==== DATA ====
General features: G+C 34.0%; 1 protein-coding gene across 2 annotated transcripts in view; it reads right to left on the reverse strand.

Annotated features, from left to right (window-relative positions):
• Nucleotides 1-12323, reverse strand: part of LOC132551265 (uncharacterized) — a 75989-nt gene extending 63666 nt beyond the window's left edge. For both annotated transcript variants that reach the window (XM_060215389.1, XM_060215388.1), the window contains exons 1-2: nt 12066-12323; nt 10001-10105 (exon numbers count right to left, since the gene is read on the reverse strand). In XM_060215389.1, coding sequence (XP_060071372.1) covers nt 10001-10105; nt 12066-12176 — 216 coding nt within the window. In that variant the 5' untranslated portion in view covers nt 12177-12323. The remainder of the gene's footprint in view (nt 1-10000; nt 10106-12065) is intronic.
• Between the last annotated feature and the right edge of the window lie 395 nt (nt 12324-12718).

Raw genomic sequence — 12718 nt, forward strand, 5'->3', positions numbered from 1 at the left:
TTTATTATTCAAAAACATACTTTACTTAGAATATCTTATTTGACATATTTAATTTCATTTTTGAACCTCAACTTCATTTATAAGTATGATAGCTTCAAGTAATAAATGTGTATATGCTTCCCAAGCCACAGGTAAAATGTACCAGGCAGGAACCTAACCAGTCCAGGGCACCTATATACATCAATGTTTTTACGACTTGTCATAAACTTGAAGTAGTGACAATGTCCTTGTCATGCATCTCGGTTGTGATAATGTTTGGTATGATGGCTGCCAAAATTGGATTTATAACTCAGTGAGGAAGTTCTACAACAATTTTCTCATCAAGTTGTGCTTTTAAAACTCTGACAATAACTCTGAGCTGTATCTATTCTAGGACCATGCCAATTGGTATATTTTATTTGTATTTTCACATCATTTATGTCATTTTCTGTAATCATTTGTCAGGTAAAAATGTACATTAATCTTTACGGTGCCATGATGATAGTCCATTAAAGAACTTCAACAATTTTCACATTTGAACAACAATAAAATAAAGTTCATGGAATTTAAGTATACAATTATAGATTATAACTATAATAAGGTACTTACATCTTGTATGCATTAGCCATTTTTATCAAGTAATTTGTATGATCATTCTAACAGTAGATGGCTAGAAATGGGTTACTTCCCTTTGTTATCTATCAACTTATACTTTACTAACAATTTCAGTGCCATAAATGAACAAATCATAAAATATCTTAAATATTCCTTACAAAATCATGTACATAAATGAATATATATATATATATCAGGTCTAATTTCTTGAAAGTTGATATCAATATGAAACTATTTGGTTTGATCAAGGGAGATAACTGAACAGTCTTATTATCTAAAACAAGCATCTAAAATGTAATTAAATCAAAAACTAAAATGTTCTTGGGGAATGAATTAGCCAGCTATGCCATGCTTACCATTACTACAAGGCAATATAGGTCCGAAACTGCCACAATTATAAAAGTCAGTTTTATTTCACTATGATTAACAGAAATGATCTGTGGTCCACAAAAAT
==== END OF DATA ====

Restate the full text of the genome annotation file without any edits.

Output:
General features: G+C 34.0%; 1 protein-coding gene across 2 annotated transcripts in view; it reads right to left on the reverse strand.

Annotated features, from left to right (window-relative positions):
• Nucleotides 1-12323, reverse strand: part of LOC132551265 (uncharacterized) — a 75989-nt gene extending 63666 nt beyond the window's left edge. For both annotated transcript variants that reach the window (XM_060215389.1, XM_060215388.1), the window contains exons 1-2: nt 12066-12323; nt 10001-10105 (exon numbers count right to left, since the gene is read on the reverse strand). In XM_060215389.1, coding sequence (XP_060071372.1) covers nt 10001-10105; nt 12066-12176 — 216 coding nt within the window. In that variant the 5' untranslated portion in view covers nt 12177-12323. The remainder of the gene's footprint in view (nt 1-10000; nt 10106-12065) is intronic.
• Between the last annotated feature and the right edge of the window lie 395 nt (nt 12324-12718).

Raw genomic sequence — 12718 nt, forward strand, 5'->3', positions numbered from 1 at the left:
TTTATTATTCAAAAACATACTTTACTTAGAATATCTTATTTGACATATTTAATTTCATTTTTGAACCTCAACTTCATTTATAAGTATGATAGCTTCAAGTAATAAATGTGTATATGCTTCCCAAGCCACAGGTAAAATGTACCAGGCAGGAACCTAACCAGTCCAGGGCACCTATATACATCAATGTTTTTACGACTTGTCATAAACTTGAAGTAGTGACAATGTCCTTGTCATGCATCTCGGTTGTGATAATGTTTGGTATGATGGCTGCCAAAATTGGATTTATAACTCAGTGAGGAAGTTCTACAACAATTTTCTCATCAAGTTGTGCTTTTAAAACTCTGACAATAACTCTGAGCTGTATCTATTCTAGGACCATGCCAATTGGTATATTTTATTTGTATTTTCACATCATTTATGTCATTTTCTGTAATCATTTGTCAGGTAAAAATGTACATTAATCTTTACGGTGCCATGATGATAGTCCATTAAAGAACTTCAACAATTTTCACATTTGAACAACAATAAAATAAAGTTCATGGAATTTAAGTATACAATTATAGATTATAACTATAATAAGGTACTTACATCTTGTATGCATTAGCCATTTTTATCAAGTAATTTGTATGATCATTCTAACAGTAGATGGCTAGAAATGGGTTACTTCCCTTTGTTATCTATCAACTTATACTTTACTAACAATTTCAGTGCCATAAATGAACAAATCATAAAATATCTTAAATATTCCTTACAAAATCATGTACATAAATGAATATATATATATATATCAGGTCTAATTTCTTGAAAGTTGATATCAATATGAAACTATTTGGTTTGATCAAGGGAGATAACTGAACAGTCTTATTATCTAAAACAAGCATCTAAAATGTAATTAAATCAAAAACTAAAATGTTCTTGGGGAATGAATTAGCCAGCTATGCCATGCTTACCATTACTACAAGGCAATATAGGTCCGAAACTGCCACAATTATAAAAGTCAGTTTTATTTCACTATGATTAACAGAAATGATCTGTGGTCCACAAAAAT